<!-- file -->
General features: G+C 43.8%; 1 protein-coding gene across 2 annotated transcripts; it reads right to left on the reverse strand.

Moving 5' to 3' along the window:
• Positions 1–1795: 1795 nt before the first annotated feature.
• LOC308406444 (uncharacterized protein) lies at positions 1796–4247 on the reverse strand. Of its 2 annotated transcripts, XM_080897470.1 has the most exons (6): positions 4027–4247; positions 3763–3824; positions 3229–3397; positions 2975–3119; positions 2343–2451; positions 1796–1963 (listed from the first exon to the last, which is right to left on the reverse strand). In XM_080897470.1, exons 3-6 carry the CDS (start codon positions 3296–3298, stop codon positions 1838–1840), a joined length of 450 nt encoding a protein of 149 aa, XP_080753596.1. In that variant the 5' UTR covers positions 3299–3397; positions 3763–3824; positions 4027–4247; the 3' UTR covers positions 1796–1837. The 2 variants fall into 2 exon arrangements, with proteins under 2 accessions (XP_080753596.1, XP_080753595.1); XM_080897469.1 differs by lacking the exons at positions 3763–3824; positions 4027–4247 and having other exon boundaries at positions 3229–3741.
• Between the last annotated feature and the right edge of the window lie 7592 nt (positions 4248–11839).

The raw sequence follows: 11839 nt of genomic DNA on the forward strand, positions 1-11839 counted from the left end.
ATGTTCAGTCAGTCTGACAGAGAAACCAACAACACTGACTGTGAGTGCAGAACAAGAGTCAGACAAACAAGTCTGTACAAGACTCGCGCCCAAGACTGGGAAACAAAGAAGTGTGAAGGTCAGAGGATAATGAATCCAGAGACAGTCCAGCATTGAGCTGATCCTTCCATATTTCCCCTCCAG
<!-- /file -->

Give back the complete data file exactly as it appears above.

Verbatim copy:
General features: G+C 43.8%; 1 protein-coding gene across 2 annotated transcripts; it reads right to left on the reverse strand.

Moving 5' to 3' along the window:
• Positions 1–1795: 1795 nt before the first annotated feature.
• LOC308406444 (uncharacterized protein) lies at positions 1796–4247 on the reverse strand. Of its 2 annotated transcripts, XM_080897470.1 has the most exons (6): positions 4027–4247; positions 3763–3824; positions 3229–3397; positions 2975–3119; positions 2343–2451; positions 1796–1963 (listed from the first exon to the last, which is right to left on the reverse strand). In XM_080897470.1, exons 3-6 carry the CDS (start codon positions 3296–3298, stop codon positions 1838–1840), a joined length of 450 nt encoding a protein of 149 aa, XP_080753596.1. In that variant the 5' UTR covers positions 3299–3397; positions 3763–3824; positions 4027–4247; the 3' UTR covers positions 1796–1837. The 2 variants fall into 2 exon arrangements, with proteins under 2 accessions (XP_080753596.1, XP_080753595.1); XM_080897469.1 differs by lacking the exons at positions 3763–3824; positions 4027–4247 and having other exon boundaries at positions 3229–3741.
• Between the last annotated feature and the right edge of the window lie 7592 nt (positions 4248–11839).

The raw sequence follows: 11839 nt of genomic DNA on the forward strand, positions 1-11839 counted from the left end.
ATGTTCAGTCAGTCTGACAGAGAAACCAACAACACTGACTGTGAGTGCAGAACAAGAGTCAGACAAACAAGTCTGTACAAGACTCGCGCCCAAGACTGGGAAACAAAGAAGTGTGAAGGTCAGAGGATAATGAATCCAGAGACAGTCCAGCATTGAGCTGATCCTTCCATATTTCCCCTCCAG